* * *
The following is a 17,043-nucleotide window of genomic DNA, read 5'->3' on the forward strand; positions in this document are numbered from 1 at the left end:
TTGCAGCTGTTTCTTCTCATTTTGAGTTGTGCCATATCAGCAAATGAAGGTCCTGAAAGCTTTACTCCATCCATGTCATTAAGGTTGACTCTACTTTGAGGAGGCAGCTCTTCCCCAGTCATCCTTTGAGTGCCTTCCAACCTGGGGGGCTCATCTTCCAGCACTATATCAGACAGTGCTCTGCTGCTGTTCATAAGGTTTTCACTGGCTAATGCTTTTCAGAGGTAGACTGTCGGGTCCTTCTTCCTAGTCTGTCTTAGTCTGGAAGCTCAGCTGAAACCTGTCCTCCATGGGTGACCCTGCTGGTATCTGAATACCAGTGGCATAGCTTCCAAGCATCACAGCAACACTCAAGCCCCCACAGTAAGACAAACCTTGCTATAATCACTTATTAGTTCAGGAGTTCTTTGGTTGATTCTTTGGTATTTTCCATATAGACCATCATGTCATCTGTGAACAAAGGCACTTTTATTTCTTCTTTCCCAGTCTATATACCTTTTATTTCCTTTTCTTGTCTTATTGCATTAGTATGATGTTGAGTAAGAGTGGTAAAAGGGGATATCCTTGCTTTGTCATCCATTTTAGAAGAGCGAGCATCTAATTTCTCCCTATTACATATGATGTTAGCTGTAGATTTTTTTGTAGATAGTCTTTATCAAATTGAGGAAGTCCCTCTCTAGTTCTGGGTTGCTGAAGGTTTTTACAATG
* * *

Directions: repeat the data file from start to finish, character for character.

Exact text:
The following is a 17,043-nucleotide window of genomic DNA, read 5'->3' on the forward strand; positions in this document are numbered from 1 at the left end:
TTGCAGCTGTTTCTTCTCATTTTGAGTTGTGCCATATCAGCAAATGAAGGTCCTGAAAGCTTTACTCCATCCATGTCATTAAGGTTGACTCTACTTTGAGGAGGCAGCTCTTCCCCAGTCATCCTTTGAGTGCCTTCCAACCTGGGGGGCTCATCTTCCAGCACTATATCAGACAGTGCTCTGCTGCTGTTCATAAGGTTTTCACTGGCTAATGCTTTTCAGAGGTAGACTGTCGGGTCCTTCTTCCTAGTCTGTCTTAGTCTGGAAGCTCAGCTGAAACCTGTCCTCCATGGGTGACCCTGCTGGTATCTGAATACCAGTGGCATAGCTTCCAAGCATCACAGCAACACTCAAGCCCCCACAGTAAGACAAACCTTGCTATAATCACTTATTAGTTCAGGAGTTCTTTGGTTGATTCTTTGGTATTTTCCATATAGACCATCATGTCATCTGTGAACAAAGGCACTTTTATTTCTTCTTTCCCAGTCTATATACCTTTTATTTCCTTTTCTTGTCTTATTGCATTAGTATGATGTTGAGTAAGAGTGGTAAAAGGGGATATCCTTGCTTTGTCATCCATTTTAGAAGAGCGAGCATCTAATTTCTCCCTATTACATATGATGTTAGCTGTAGATTTTTTTGTAGATAGTCTTTATCAAATTGAGGAAGTCCCTCTCTAGTTCTGGGTTGCTGAAGGTTTTTACAATG